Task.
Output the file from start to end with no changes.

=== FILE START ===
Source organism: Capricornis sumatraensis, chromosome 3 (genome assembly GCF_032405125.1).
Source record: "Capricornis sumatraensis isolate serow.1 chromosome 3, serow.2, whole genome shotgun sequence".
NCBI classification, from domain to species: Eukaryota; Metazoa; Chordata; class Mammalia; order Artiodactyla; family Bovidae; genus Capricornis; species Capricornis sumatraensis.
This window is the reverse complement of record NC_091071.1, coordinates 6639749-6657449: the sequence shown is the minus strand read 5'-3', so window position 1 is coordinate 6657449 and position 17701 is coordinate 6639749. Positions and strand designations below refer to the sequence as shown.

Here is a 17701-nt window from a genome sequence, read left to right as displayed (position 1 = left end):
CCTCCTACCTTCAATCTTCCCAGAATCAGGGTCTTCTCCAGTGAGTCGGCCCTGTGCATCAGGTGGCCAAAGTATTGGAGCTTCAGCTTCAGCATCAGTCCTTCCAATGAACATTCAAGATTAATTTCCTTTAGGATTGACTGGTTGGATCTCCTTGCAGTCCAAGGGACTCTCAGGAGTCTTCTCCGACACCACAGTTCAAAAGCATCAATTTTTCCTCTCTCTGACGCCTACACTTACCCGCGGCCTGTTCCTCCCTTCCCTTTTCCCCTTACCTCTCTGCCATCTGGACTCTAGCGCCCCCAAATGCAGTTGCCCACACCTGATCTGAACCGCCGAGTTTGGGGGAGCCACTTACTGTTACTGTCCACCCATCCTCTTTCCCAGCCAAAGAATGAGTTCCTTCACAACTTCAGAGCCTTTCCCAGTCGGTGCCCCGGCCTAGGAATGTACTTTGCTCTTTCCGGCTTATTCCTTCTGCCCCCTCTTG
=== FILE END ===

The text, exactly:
Source organism: Capricornis sumatraensis, chromosome 3 (genome assembly GCF_032405125.1).
Source record: "Capricornis sumatraensis isolate serow.1 chromosome 3, serow.2, whole genome shotgun sequence".
NCBI classification, from domain to species: Eukaryota; Metazoa; Chordata; class Mammalia; order Artiodactyla; family Bovidae; genus Capricornis; species Capricornis sumatraensis.
This window is the reverse complement of record NC_091071.1, coordinates 6639749-6657449: the sequence shown is the minus strand read 5'-3', so window position 1 is coordinate 6657449 and position 17701 is coordinate 6639749. Positions and strand designations below refer to the sequence as shown.

Here is a 17701-nt window from a genome sequence, read left to right as displayed (position 1 = left end):
CCTCCTACCTTCAATCTTCCCAGAATCAGGGTCTTCTCCAGTGAGTCGGCCCTGTGCATCAGGTGGCCAAAGTATTGGAGCTTCAGCTTCAGCATCAGTCCTTCCAATGAACATTCAAGATTAATTTCCTTTAGGATTGACTGGTTGGATCTCCTTGCAGTCCAAGGGACTCTCAGGAGTCTTCTCCGACACCACAGTTCAAAAGCATCAATTTTTCCTCTCTCTGACGCCTACACTTACCCGCGGCCTGTTCCTCCCTTCCCTTTTCCCCTTACCTCTCTGCCATCTGGACTCTAGCGCCCCCAAATGCAGTTGCCCACACCTGATCTGAACCGCCGAGTTTGGGGGAGCCACTTACTGTTACTGTCCACCCATCCTCTTTCCCAGCCAAAGAATGAGTTCCTTCACAACTTCAGAGCCTTTCCCAGTCGGTGCCCCGGCCTAGGAATGTACTTTGCTCTTTCCGGCTTATTCCTTCTGCCCCCTCTTG